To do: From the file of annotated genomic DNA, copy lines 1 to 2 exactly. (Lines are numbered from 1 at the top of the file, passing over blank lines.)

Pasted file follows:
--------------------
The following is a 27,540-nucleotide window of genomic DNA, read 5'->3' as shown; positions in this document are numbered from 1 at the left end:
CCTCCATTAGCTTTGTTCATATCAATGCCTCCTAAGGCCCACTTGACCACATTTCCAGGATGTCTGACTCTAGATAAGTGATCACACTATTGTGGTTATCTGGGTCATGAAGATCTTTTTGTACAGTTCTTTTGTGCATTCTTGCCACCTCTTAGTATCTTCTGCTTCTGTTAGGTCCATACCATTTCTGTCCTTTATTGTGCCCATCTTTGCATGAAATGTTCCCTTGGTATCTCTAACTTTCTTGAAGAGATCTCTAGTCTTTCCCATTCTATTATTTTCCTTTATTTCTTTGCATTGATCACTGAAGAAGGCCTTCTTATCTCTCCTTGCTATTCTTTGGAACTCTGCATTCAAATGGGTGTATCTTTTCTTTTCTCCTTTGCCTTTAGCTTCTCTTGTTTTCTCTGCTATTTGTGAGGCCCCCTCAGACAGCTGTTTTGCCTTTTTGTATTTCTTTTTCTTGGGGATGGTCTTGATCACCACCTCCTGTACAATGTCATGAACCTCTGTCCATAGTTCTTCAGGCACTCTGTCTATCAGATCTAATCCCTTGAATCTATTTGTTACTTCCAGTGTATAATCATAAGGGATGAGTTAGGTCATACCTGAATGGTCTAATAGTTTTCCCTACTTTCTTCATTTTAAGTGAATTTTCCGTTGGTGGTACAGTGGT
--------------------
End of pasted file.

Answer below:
The following is a 27,540-nucleotide window of genomic DNA, read 5'->3' as shown; positions in this document are numbered from 1 at the left end:
CCTCCATTAGCTTTGTTCATATCAATGCCTCCTAAGGCCCACTTGACCACATTTCCAGGATGTCTGACTCTAGATAAGTGATCACACTATTGTGGTTATCTGGGTCATGAAGATCTTTTTGTACAGTTCTTTTGTGCATTCTTGCCACCTCTTAGTATCTTCTGCTTCTGTTAGGTCCATACCATTTCTGTCCTTTATTGTGCCCATCTTTGCATGAAATGTTCCCTTGGTATCTCTAACTTTCTTGAAGAGATCTCTAGTCTTTCCCATTCTATTATTTTCCTTTATTTCTTTGCATTGATCACTGAAGAAGGCCTTCTTATCTCTCCTTGCTATTCTTTGGAACTCTGCATTCAAATGGGTGTATCTTTTCTTTTCTCCTTTGCCTTTAGCTTCTCTTGTTTTCTCTGCTATTTGTGAGGCCCCCTCAGACAGCTGTTTTGCCTTTTTGTATTTCTTTTTCTTGGGGATGGTCTTGATCACCACCTCCTGTACAATGTCATGAACCTCTGTCCATAGTTCTTCAGGCACTCTGTCTATCAGATCTAATCCCTTGAATCTATTTGTTACTTCCAGTGTATAATCATAAGGGATGAGTTAGGTCATACCTGAATGGTCTAATAGTTTTCCCTACTTTCTTCATTTTAAGTGAATTTTCCGTTGGTGGTACAGTGGT